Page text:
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Week In Review: Project OAR Looks To Make Addressable More Real, Netflix Expands Lower-Priced, Mobile-Only Plans To India

1. Project OAR Looks To Make Addressable More Real

Project OAR was launched last week as a Vizio/Inscape-led initiative to make addressable linear TV advertising happen for networks. It’s particularly notable in that it has a whole lot of big guns on board—CBS, NBC and ABC, Discovery, AMC, Hearst and Turner, plus Freewheel and Xandr.

Why It Matters

Making linear addressable happen has long been a problem for the networks who have no direct connection to their customers—that connection is owned by the MVPD and the odds of those two playing nicely together is fairly nil.

The immediate promise of Project OAR is that networks will be able to insert addressable ads into live TV shows using Inscape’s ACR (automatic content recognition) technology. That’s a similar play to the one Nielsen should have via its newly acquired Sorenson technology.

The greater promise of Project OAR however, is that a majority of the key players in the industry are joining forces to actually make addressable happen. If Open AP was indeed “baby steps” then Project OAR is “giant steps.”

Regardless of how the technology stack eventually evolves, having the major players in the industry—including ad tech players like Freewheel and Xandr—on board from the start is a huge win. It means that meaningful standards are likely to be introduced and that they will immediately see something close to industrywide adoption.

This is key, because as we learned in our new special report on ad-supported OTT (download your copy here) one of the biggest issues marketers and ad buyers are facing in regards to both addressable and OTT is that there are no standards and that comparing all the different data sets and options the various networks and platforms and devices have created is next to impossible and so many just avoid buying it altogether.

So there’s that, and the hope that since almost every major network is already involved, the others will follow suit and some sort of standardization will happen in a way that makes it easier for agencies and brands to actually buy addressable linear advertising. That’s important because (as we further note in our report) the impending Flixcopalypse is going to take addressable from a ripple to a wave, and linear TV needs to be able to keep up with it.

What You Need To Do About It

If you’re Nielsen, you should probably think about joining forces with Project OAR. Having two competing systems makes no sense, OAR is much bigger than Sorenson, as Vizio has many more viewers than LG, and having the Nielsen name on the project would make it seem even more official.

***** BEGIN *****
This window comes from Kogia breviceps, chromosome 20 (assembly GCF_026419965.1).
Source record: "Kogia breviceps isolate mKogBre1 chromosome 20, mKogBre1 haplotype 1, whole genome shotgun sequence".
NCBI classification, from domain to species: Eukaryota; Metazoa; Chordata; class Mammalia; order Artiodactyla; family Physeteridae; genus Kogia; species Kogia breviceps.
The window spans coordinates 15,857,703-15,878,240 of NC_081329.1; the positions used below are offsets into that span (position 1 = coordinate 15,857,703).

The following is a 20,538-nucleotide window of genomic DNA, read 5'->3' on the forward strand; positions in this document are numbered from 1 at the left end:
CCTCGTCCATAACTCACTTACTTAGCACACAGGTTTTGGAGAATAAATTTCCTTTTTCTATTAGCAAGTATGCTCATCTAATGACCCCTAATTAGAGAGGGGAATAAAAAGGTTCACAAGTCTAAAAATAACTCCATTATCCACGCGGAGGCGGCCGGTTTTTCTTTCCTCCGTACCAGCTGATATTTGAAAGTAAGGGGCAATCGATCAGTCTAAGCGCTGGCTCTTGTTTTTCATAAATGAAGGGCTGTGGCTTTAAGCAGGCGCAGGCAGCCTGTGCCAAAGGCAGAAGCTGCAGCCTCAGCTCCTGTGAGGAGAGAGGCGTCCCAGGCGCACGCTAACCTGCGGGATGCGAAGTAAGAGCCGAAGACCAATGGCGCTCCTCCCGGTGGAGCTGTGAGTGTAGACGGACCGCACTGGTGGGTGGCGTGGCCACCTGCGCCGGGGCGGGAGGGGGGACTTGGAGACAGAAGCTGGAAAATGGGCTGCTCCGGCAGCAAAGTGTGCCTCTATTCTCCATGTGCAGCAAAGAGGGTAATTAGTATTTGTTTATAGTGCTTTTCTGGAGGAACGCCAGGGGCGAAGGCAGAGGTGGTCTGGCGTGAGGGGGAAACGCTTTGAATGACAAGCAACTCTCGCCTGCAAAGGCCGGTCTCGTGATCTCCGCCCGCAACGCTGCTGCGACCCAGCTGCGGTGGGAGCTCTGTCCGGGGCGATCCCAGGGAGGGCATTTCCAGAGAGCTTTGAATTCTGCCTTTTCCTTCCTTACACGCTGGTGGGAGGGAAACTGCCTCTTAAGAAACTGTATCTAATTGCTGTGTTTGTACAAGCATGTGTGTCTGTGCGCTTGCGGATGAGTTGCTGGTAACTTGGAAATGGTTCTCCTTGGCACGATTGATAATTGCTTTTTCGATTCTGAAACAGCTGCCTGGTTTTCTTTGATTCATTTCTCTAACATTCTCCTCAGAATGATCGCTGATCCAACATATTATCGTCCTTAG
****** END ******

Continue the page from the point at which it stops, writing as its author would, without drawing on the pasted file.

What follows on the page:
If you’re Viacom and Fox, time to get on board too.

If you’re a consumer, be happy, because the end result should be fewer, better targeted ads for you.


2. Netflix Expands Lower-Priced, Mobile-Only Plans To India

Somehow Netflix decided that it would be a good idea to charge something close to US $10 for its service in every new market it entered, even those markets in the developing world where $10 is a sizable chunk of many people’s monthly incomes.

Predictably, they’ve been struggling to gain traction in those markets, especially since local ad-supported competitors have only been all too happy to come in at a much more affordable price point.

Why It Matters

To remedy that, Netflix rolled out a mobile-only plan in Malaysia last year, that cost around US $4 each month. The plan must have been working, as they recently announced that they would be rolling it out in India as well.

It will be interesting to see how that goes over, as local favorite Hotstar (owned by Sky India) currently has about 70% of the local SVOD market, compared to Amazon’s 5% and Netflix’s 1.4%

The other interesting piece here is that while Netflix is cutting its monthly price in half, to 250 rupees (US $3.61), Hotstar and Amazon are still considerably cheaper, priced at 199 rupees ($2.88) and 129 rupees ($1.86) respectively, which is a huge gap in a country like India.

If consumers don’t perceive Netflix to be a worth an extra 50 rupees per month, that will greatly handicap Netflix’s growth in one of the world’s largest markets, at a time when international growth is critical for them, given that their U.S. growth has slowed down and will likely slow or even drop slightly in the wake of the Flixcopalypse.

What You Need To Do About It

If you’re Netflix, you might want to lower your prices some more, or at least come out with a marketing campaign that explains to Indian viewers why you are worth the extra money.

If you’re everyone else, time to get out the popcorn and see how this plays out.